A lovely evening of faith talk with old friends meant a lot last week.
The friends were in from Kenya where they work. Several times they had hosted Molly and me in their home in Nairobi. The man is an under the radar missionary, winning friends for Jesus through friendship-evangelism - being a friend to people - especially men in government and business. Being interested in them as people. His wife worked alongside as hostess extraordinaire, feeding wonderfully the guests whom Sam brought home. A number of times, I was in their home. She remembers that one Thanksgiving, I held forth of the meaning of Thanksgiving as in the story of the Pilgrims and their safe voyage to America.
We shared various memories and the names of friends back in Kenya. It's been four years since we were there. It was an "old-times" kind of conversation.
Their hosts in Minnesota are eager supporters of their ministry, over a number of decades.
It was a quaint corner in a gracious setting. A young waitress named Georgia served us graciously and effectively. It was a wonderful gathering of old friends.
Then Sam said, "And Arthur, tell us how it was when you came to Christ." It wasn't a challenge. It was a sincere invitation. I told him Gil Dodds, new great indoor miler of the 1940's came to our town, and in the Jr. High auditorium, he preached Jesus and called us to come to Him and I walked "the sawdust trail." Carl Unger, the trombonist, led me to Jesus. I went in tears. I was 12 years old.
Of course, I knew Jesus. My parents were devout. My father was a minister. We had devotions at table every night after dinner. But I had actually never made a conscious decision to follow Him. It was a deeply moving, wonderful experience. Jesus would speak to me many times after that. All through my life.
From that point on, in our quiet corner, we friends of Jesus - old and new - talked of Him and our lives.
What a good thing to do, I thought, for friends to talk about their greatest friend. We should do it more often. We should open the door in conversation. We should tell others how much He means to us.
The conversation strengthened our tie to each other. We left, each with a new heart for the others. As friends. As Christians. Sharing a bond.
I've been remiss in not doing it more. I'm going to try to do better. Shouldn't we all? I urge us all to tell our story of faith daily, with love, to our friends. And theirs.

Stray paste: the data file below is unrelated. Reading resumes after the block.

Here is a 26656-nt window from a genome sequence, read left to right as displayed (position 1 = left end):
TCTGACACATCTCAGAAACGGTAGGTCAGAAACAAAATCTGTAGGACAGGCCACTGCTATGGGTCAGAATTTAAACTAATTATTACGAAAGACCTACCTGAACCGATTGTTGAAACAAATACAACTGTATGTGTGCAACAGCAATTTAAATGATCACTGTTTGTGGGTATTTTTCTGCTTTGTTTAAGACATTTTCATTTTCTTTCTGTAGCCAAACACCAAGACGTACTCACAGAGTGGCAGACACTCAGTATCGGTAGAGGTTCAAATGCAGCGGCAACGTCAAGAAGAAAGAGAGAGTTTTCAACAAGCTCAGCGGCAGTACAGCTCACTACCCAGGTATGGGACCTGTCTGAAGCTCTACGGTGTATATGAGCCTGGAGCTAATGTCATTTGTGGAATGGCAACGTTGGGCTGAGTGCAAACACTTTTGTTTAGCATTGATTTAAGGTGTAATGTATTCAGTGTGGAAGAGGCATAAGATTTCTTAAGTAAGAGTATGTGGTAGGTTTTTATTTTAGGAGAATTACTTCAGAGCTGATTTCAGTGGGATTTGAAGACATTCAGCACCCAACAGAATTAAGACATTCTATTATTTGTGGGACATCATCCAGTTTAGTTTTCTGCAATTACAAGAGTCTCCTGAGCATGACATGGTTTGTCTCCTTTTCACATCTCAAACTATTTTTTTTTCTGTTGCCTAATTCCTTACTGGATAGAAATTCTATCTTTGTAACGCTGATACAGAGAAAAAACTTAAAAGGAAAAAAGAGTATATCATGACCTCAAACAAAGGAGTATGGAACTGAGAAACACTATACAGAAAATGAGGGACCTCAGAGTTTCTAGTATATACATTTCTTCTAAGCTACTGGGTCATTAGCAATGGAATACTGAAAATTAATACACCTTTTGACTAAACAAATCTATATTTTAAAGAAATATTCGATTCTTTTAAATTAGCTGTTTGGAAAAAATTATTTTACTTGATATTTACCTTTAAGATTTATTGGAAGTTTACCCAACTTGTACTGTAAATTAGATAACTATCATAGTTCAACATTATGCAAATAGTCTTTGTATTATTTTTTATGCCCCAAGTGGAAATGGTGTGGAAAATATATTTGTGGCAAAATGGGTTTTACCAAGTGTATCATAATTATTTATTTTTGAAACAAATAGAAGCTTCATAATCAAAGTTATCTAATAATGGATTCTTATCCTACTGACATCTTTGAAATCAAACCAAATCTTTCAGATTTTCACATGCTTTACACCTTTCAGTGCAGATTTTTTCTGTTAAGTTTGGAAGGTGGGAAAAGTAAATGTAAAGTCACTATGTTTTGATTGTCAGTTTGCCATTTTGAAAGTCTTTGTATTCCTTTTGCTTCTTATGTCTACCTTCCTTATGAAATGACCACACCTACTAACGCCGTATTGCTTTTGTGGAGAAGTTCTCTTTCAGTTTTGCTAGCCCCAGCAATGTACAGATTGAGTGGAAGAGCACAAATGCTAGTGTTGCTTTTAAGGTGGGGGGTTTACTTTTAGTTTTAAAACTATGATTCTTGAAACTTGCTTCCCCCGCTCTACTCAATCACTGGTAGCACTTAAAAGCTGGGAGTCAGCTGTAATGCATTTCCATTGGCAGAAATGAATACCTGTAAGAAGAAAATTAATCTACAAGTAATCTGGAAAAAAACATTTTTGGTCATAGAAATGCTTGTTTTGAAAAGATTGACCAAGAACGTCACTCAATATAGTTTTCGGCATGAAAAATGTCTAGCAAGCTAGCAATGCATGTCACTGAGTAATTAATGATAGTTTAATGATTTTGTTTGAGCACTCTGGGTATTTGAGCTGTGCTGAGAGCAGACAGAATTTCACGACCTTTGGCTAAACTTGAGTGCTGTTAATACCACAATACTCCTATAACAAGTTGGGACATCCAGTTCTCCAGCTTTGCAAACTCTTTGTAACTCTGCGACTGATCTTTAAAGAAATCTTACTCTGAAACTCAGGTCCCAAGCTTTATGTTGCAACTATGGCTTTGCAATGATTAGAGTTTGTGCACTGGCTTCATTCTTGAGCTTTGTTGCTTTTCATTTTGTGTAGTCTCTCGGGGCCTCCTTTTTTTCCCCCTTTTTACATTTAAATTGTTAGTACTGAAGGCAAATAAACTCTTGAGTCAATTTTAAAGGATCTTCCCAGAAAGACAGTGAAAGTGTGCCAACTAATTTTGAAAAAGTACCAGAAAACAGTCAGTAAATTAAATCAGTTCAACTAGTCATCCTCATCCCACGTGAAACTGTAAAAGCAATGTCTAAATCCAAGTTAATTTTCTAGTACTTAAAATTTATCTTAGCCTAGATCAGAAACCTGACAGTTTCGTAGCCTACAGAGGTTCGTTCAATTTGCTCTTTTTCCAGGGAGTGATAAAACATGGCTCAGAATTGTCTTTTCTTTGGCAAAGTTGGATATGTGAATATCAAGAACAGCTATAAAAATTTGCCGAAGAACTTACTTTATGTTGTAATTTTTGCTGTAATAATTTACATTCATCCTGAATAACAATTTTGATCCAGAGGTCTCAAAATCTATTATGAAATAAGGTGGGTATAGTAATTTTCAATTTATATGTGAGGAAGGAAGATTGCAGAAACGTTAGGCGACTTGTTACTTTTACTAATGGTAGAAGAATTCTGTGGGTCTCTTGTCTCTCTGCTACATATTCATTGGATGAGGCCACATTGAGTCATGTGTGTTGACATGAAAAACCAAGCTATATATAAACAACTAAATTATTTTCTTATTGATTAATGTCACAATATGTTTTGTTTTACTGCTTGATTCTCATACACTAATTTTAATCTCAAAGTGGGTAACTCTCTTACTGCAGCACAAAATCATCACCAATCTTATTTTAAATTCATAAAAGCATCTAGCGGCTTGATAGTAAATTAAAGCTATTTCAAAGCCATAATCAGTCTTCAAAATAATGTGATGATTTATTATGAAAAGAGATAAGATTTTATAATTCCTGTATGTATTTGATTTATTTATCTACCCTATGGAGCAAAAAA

.Molly frequently reminds me of all those who have helped us through the years - in a thousand ways.
We are constantly more grateful to the dear Lord and all those He has sent to our side, through the many years of our life together.
Good things we may have done in life and ministry, we never could have done without the legions of helpers: Molly's parents, and mine, so generous. The Feikers and scores of others in little Williamsburg as we were learning the ministry. Ashley and Kay Day who called us to Newton and Eliot Church, and dear Ida Lockwood, and Bud and Libby Angier, and the P.F.'ers.
And, over the 32 years of Colonial Church so many, and dozens more in the Pilgrim Center years. And now friends in our Golden Valley Christian community years.
People step forward, unbidden, from the edges of life - our dear children, every one. Our grandchildren. And, nameless people in odd places. Like the athletic club, like church, like the neighborhood. They are countless.
Oh God, how we love them all, and thank you that you sent them! Are they somehow, a legion of angels? They have known our need and just stepped forward. And You led them.
Thursday evening, June 15, 2017
I was asked to write a word in the Pilgrim Center's most recent Journey Out called "Wonders from the Desert." At the end I concluded, "There's a 'holy highway' across the world that God wants to be a path for peace in our time. The Pilgrim family is a growing company. It needs you to be a part of this new day."
Our work is good. And it is broad. And it is growing. And it is deep. And it is doing healing work. But, it will have missed perhaps its most desperate call if it fails to heed what is suddenly happening at the top and in the deepest heart of this country that birthed the Pilgrim Center for Reconciliation. This nation long ago was called to be a "servant nation" to the world. And it is the Church - the "Pilgrim Church, if you will - that needs to lead the way.
The news is out today that a special counsel will investigate the President of the United States for "obstruction of justice" in relation to the broader investigation of Russia's attempt to meddle in the 2016 Presidential election in the United States.
A radio talk show host tonight asked a writer from the Washington Post how long such an investigation could take. "A month maybe," he said, "or perhaps years." The new leader of the world's most influential nation for peace and democracy, will be hounded and dragged down from the huge and needed tasks the American people elected him to do. His health and his spirit will be under fire. HIs hours of daily service to the country he is trying to lead will be deflected from their central task.
The very country who called him is embarking on a broadside attack to defeat his work and destroy the good that he has set out to do.
In his defensiveness and sometimes petulance, as well as his abrupt and unruly manner, he has surely hurt himself. But, as the Speaker of the House has wisely reminded us, "He is learning. He has come from the world of business to the world of government." He has learning to do.
The Apostle Paul tells us God gives us leaders. And God it at work in their leadership. They need to be upheld. They need to be blessed. They need to be honored and encouraged. Our president deserves our prayers, and out of our prayers, our compassion, and our upholding strength.
And, we need to examine ourselves. Hatred is at work. Dismay and outrage at an election lost, is at work. Mean-spiritedness is at work.